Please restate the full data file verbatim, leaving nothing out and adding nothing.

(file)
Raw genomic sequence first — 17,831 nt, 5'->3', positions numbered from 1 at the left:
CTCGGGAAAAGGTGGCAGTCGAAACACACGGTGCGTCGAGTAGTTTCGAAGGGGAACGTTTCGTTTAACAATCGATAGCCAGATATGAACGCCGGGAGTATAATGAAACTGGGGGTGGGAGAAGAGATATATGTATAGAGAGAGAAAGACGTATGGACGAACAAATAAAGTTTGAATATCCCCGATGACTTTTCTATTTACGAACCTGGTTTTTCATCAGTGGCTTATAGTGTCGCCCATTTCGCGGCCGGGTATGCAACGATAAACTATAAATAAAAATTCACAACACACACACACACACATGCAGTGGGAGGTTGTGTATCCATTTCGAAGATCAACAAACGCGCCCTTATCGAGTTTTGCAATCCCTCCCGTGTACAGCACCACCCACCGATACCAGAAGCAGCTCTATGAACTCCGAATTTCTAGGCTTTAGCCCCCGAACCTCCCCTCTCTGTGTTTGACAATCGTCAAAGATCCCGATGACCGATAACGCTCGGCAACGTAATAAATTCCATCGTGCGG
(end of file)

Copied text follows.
Raw genomic sequence first — 17,831 nt, 5'->3', positions numbered from 1 at the left:
CTCGGGAAAAGGTGGCAGTCGAAACACACGGTGCGTCGAGTAGTTTCGAAGGGGAACGTTTCGTTTAACAATCGATAGCCAGATATGAACGCCGGGAGTATAATGAAACTGGGGGTGGGAGAAGAGATATATGTATAGAGAGAGAAAGACGTATGGACGAACAAATAAAGTTTGAATATCCCCGATGACTTTTCTATTTACGAACCTGGTTTTTCATCAGTGGCTTATAGTGTCGCCCATTTCGCGGCCGGGTATGCAACGATAAACTATAAATAAAAATTCACAACACACACACACACACATGCAGTGGGAGGTTGTGTATCCATTTCGAAGATCAACAAACGCGCCCTTATCGAGTTTTGCAATCCCTCCCGTGTACAGCACCACCCACCGATACCAGAAGCAGCTCTATGAACTCCGAATTTCTAGGCTTTAGCCCCCGAACCTCCCCTCTCTGTGTTTGACAATCGTCAAAGATCCCGATGACCGATAACGCTCGGCAACGTAATAAATTCCATCGTGCGG